Burundi sits at the central heart of Africa, often dubbed “the Switzerland of Africa”. Much like Switzerland, Burundi features a wonderful landscape of enormous lakes, mountaintops, and verdant forests. The only difference between the two countries is the climate; Burundi is much more tropical.
Burundi is one of the smallest and most densely populated countries in Africa. It is inhabited by three major ethnic groups: the Tutsi, Hutu, and Twa. Burundi has a long history as a feudal and is in many ways similar to its northern neighbor, Rwanda.
Geographically, Burundi is situated along the Great Rift Valley of eastern Africa. Lake Tanganyika lies in the southwest at more than 2,500 feet above sea level. In the east and south, the land rises to more than 8,000 feet. The Ruzizi River runs along the country’s western boundary while the Malagarasi traverses Burundi’s eastern fringes. There area few forests in the country, mostly near the river streams distributed throughout the regions. Most of the fertile lands are found along the river banks where grass grows wildly. The rest of the country is savanna and old grasslands that are no longer farmable due to overgrazing.
One of the country’s main tourist destinations is Kirundo in the north, which features three lakes: Rwihinda, Rweru, and Cohoha. Rwihinda, in particular, is known as the “Birds Lake” for its sheer diversity and quantity of birds. You’ll find more than 20 different species. An equally large number of birds in Kibira National will also delight birdwatchers.
Lake Tanganyika is one of the most popular attractions in Burundi. Many flock here to enjoy a real lake vacation experience. Hotels, restaurants, and cafes enclose this lake and water sports facilities enable visitors to fish, water-ski, sail, and swim.
In Bururi Province, there is a pyramid-like monument built near Rutovu to pay tribute to one of the sources of the Nile River. It was discovered in 1934 by German explorers. The water stream here is trickle-like and eventually leads to several major lakes in Africa, including Lake Victoria, and then becomes the mighty Nile. Nearby is the Muhweza hot springs, known as the “German Falls” where tourists can enjoy health-treating curative waters. The big forests that lead into the Bururi province is also noted for its large population of monkeys.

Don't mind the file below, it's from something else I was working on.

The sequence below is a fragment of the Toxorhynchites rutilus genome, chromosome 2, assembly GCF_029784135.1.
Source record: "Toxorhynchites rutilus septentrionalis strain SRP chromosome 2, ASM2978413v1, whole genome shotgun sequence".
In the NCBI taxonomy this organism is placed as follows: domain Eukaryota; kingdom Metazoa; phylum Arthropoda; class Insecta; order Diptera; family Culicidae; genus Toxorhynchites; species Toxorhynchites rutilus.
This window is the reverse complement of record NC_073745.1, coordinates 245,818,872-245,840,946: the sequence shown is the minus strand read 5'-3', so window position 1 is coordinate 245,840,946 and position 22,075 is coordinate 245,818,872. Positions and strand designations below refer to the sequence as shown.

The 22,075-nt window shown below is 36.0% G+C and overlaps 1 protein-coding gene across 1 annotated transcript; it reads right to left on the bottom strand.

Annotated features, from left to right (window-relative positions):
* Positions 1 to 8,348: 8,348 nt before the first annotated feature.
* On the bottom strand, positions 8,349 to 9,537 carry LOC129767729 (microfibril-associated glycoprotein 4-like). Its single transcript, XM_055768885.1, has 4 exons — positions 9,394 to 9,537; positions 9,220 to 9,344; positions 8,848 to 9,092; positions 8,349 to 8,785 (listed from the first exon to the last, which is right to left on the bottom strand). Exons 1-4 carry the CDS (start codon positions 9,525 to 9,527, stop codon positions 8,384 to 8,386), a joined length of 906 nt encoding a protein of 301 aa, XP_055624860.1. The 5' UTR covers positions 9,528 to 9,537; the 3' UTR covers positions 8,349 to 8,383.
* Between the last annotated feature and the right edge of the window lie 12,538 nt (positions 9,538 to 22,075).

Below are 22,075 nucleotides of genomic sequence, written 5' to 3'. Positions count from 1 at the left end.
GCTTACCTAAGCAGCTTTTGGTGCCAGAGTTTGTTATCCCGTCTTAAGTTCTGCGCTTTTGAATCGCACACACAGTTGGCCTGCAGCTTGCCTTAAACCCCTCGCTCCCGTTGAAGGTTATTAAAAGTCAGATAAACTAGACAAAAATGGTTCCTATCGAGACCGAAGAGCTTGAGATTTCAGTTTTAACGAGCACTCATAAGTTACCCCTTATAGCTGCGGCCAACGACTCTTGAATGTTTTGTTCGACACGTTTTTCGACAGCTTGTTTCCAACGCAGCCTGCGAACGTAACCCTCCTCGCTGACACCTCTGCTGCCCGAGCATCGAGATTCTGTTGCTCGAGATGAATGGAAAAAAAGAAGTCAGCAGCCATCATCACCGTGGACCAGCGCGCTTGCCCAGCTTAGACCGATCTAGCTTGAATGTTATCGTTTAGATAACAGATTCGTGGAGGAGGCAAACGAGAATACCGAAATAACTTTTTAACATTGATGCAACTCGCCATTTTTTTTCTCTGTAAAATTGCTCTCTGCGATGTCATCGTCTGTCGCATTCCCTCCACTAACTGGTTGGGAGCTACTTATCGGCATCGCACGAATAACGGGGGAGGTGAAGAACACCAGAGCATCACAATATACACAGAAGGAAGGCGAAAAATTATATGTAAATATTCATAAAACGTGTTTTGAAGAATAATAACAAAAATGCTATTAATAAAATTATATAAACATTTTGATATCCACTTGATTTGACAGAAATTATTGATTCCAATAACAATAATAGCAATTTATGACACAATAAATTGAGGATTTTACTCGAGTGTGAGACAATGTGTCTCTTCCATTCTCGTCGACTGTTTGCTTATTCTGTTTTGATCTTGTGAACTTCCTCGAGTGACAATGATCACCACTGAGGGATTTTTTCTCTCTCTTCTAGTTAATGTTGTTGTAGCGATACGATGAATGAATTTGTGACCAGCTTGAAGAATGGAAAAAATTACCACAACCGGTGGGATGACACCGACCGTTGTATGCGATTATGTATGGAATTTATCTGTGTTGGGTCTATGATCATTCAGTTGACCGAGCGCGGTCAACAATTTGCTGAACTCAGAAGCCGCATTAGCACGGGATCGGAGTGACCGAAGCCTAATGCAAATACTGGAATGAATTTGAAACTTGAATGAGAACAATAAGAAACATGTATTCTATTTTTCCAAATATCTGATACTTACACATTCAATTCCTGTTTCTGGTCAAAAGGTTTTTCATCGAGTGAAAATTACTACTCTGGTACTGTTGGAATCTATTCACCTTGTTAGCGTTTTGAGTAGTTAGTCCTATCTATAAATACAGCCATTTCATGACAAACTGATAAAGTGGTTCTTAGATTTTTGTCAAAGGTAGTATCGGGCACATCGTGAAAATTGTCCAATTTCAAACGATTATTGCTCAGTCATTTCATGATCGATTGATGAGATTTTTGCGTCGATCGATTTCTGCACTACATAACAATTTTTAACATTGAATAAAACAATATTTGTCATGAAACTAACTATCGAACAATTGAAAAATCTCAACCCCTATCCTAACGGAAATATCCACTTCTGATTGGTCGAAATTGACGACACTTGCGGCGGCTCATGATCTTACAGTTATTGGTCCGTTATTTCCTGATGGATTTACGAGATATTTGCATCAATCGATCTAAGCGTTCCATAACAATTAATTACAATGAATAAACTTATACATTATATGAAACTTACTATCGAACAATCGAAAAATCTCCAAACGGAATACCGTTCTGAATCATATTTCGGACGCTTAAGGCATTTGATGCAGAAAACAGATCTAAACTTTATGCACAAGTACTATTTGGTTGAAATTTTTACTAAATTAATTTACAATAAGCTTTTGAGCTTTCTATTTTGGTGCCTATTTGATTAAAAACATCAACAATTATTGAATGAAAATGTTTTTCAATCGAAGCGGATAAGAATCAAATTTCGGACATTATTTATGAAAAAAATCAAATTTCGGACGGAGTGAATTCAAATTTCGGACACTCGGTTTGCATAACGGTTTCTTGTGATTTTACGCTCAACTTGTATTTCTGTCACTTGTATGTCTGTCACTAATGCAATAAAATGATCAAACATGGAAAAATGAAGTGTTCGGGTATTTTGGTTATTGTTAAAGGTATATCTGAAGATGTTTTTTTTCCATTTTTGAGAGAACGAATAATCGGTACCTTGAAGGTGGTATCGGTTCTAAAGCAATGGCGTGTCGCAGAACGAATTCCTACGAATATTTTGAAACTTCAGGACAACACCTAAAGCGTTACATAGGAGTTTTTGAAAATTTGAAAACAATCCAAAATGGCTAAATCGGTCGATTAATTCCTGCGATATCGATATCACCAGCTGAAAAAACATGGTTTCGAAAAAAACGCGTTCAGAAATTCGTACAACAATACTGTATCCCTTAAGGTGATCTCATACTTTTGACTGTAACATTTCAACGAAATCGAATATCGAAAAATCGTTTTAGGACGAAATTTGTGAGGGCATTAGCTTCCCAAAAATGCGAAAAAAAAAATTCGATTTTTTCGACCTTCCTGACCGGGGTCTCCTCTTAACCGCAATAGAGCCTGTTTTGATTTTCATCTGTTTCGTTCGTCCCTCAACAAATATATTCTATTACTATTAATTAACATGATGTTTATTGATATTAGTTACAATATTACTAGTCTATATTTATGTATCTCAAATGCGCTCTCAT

Bujumbura is the capital of Bujumbura. This city features three important museums that showcase Burundian culture. South of Bujumbura, there is also a stone that commemorates the historic meeting place of Stanley and Livingstone. In 1871, the two German explorers spent two nights as guests of Chief Mukamba during their exploration of the northern ends of Lake Tanganyika. There is a place called “Resha Center” nearby, which is a lodging place destination for people who camp, swim, and skinny dive in the vicinity.
Burundi is located near the equator but the temperature in this country is moderately cool due to its high altitude. Rainfall averages about 50 inches a year, with the west season between February and May and the dry season between June and August.
Burundi was originally inhabited by the Hutu farmers and Twa hunter-gatherers. Tutsis moved into the area northeast of Lake Victoria between the 14th and 16th centuries, bringing cattle and organizing a feudal state in which they offered Hutus protection and cattle in return for their loyalty and agricultural tributes. The Tutsi, thus, ruled over the Hutus as feudal lords.
German explorers, David Livingstone and Henry Stanley, passed by during the 19th century. Eventually, the Germans colonized Burundi. They were forced to give up the region to Belgium after their defeat in WWI. In 1962, Burundi was granted independence.
From 1969 to 1988, Bundi was mired in ethnic strife between the Tutsi and Hutu. The Hutu Prime Minister, Micombero, ousted the Tutsi monarch in 1966 to become president himself. Micombero was himself ousted in a military coup in 1976. In 1987, Major Pierre Buyoya overthrew Bagaza.
In 1993, after Buyoya was ousted, the first multiparty elections were held. The first Hutu president of Burundi, Ndadaye, came to power, but was assassinated by the Tutsi army. The assassination led to new violence and mass genocides that have claimed hundreds of thousands of lives. Today, the country is still mired in military coups after another and ongoing conflict between the Tutsis and Hutus. Recently signed ceasefire agreements bring hope that Burundi can finally put behind all the violence and live peacefully as one nation.